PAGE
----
Ben Estus – Book of Mormon Actor
Tapping my toes and laughing out loud, I admit—a little sheepishly—I thoroughly enjoyed myself. The material was shocking and offensive and often not tasteful at all. But the actors, singing the catchy songs and dancing to the spirited tunes, seemed to have a whole lot of fun on stage.
According to Ben Estus, he and his fellow ensemble members ARE having an absolute ball. For 2 1/2 hours, The Book of Mormon stretches acceptable boundaries on almost every topic—religious or otherwise. An “equal opportunity offender,” the story centers around young Latter-Day Saints missionaries who travel to Uganda to convert poor, diseased villagers to their religion.
The Book of Mormon is one of the most successful musicals of all time. Winning nine Tony awards, it has grossed more than $500 million since opening in March 2011. Five years after joining the New York company, Ben realizes he “is lucky is to be acting on Broadway with amazingly talented cast members.” And this keeps it fun to perform, night after night, in eight shows each week.
Ben was in his junior year of Northwestern University’s acclaimed theatre program when Book of Mormon casting agents came to Chicago. Auditioning for the musical comedy’s first national tour, Ben admits “the timing wasn’t right, and I wasn’t ready.”
The following year was different. In the annual Senior Showcase, graduating students in the acting and musical theatre classes audition for various shows’ casting agents. Ben explains the Book of Mormon scouts, with four companies – Broadway, the National Tour, London, Australia—have a revolving door of parts to cast and are continually looking at talent.
Called back eight different times to perform his own songs, run a cut from the show, and meet with the director, Ben knew he “was close.” Breaking into his boyish smile, he still remembers getting the phone call. Shaking his head and reliving the moment, Ben says “it was a life-changing call.”
Not quite a year after graduating from Northwestern, he began rehearsals as part of the singing, tap-dancing, wise-cracking ensemble. It was unbelievable that only two weeks later, it was showtime—performing on Broadway in the Eugene O’Neill Theatre to packed houses every night.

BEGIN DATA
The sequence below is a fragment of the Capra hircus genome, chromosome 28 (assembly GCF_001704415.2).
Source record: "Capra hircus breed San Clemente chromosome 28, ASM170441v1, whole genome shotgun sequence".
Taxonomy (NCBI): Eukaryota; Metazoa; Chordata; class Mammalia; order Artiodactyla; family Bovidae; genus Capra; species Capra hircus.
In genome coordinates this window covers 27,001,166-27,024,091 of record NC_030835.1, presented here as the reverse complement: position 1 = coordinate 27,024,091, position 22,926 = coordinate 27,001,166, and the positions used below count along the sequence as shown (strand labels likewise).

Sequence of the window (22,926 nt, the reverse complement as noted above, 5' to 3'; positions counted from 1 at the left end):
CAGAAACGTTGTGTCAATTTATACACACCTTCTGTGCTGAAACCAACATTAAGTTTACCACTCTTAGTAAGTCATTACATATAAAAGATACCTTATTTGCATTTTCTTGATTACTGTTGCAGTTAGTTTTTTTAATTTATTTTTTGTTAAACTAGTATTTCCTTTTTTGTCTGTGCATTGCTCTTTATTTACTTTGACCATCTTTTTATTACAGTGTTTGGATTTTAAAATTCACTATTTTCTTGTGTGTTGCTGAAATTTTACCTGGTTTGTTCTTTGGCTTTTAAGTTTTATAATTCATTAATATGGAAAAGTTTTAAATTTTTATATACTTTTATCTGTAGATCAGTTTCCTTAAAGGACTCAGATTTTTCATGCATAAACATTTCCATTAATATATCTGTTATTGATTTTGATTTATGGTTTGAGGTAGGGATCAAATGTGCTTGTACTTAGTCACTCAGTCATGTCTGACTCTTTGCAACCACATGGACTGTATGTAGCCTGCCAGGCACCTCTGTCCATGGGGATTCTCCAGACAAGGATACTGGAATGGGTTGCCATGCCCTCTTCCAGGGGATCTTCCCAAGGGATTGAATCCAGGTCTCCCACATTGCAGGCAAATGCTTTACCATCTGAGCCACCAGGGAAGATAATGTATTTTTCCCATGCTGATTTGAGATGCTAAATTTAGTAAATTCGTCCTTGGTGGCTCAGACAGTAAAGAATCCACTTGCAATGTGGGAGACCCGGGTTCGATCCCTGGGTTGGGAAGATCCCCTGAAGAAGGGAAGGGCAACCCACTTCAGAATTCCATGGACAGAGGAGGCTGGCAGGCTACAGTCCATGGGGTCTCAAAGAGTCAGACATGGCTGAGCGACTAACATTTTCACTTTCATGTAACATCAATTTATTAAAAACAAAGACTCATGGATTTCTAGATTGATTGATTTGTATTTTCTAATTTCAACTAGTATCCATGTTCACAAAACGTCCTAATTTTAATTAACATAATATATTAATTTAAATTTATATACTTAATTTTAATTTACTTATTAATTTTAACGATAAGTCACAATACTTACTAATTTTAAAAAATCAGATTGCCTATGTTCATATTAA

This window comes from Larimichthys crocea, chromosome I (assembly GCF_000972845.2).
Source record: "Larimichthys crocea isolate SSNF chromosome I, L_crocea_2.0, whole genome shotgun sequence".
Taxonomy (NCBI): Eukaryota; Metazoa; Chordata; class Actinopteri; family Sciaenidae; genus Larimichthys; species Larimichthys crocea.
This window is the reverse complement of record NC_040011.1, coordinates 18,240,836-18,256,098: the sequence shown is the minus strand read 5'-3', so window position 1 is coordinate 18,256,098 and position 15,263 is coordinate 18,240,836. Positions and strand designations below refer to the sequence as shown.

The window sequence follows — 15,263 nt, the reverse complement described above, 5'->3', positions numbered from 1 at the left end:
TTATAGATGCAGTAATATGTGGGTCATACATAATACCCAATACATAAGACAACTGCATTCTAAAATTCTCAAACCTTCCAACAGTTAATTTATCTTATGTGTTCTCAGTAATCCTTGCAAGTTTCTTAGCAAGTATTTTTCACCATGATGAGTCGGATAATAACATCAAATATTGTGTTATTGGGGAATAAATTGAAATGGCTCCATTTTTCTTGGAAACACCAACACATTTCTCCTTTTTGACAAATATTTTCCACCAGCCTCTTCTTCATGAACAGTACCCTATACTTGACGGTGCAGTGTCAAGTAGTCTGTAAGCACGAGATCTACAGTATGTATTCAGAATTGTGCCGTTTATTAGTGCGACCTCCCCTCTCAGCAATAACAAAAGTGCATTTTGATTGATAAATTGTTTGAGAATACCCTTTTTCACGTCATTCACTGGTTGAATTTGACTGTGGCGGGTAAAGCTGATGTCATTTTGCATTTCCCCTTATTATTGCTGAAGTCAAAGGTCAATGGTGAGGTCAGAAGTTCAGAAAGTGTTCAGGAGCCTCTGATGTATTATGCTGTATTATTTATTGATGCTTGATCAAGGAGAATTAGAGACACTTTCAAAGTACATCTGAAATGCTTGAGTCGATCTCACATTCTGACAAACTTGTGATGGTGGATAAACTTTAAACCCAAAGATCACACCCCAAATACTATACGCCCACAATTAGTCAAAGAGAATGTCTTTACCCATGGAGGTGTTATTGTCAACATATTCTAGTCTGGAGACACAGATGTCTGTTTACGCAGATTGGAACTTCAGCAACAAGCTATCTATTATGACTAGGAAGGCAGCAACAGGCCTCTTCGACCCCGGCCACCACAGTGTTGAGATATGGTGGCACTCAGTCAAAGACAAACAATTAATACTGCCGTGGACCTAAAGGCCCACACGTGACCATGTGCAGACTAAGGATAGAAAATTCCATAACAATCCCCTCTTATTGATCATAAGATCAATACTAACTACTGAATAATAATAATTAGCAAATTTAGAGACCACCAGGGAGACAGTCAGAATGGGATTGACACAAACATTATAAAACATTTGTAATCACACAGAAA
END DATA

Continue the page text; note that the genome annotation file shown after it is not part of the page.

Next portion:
Ben explains tracks are “different roles in the show played by the same cast member.” “We call them tracks in the ensemble because the Mormon Boys don’t always do the same part the entire time,” he continues.
Singing and dancing and ringing doorbells as Elder Grant at the beginning of the show, Ben switches to Elder Church when the missionaries arrive in Uganda. His favorite part of his track? Laughing, he says, “Playing Elder Cunningham’s mom in the airport scene!”
All the Mormon Boys—the ensemble—have understudies. “They and the Ugandan villagers also have swings in the building at all times—just in case,” explains Ben. A swing is a utility person, of sorts. They can play many different tracks and fill in for anyone at a moment’s notice.
Covering sixteen different tracks, Ben’s wife was a swing actor on Broadway’s Matilda. She later performed in Hello Dolly until it closed in August. Married late last year, Ben says, “It is helpful to have a partner in this industry. We work the same crazy hours, and we understand this unique business and what the other is going through.”
Things start to buzz backstage at the theatre, and Ben prepares to style his hair and do his makeup for the Tuesday evening show. His Mormon Boy uniform—crisp white shirt and black trousers—is laundered and hangs on a rack nearby.
It’s a glamorous job but, of course, it’s still a job. And, like any other, it’s sometimes hard to get motivated every single day. Ben reminds himself how lucky he is. “If I had told high school Ben, back in Texas,” he says with that wholesome grin, “he’d be acting in a Broadway show, I know he would have been very, very happy.”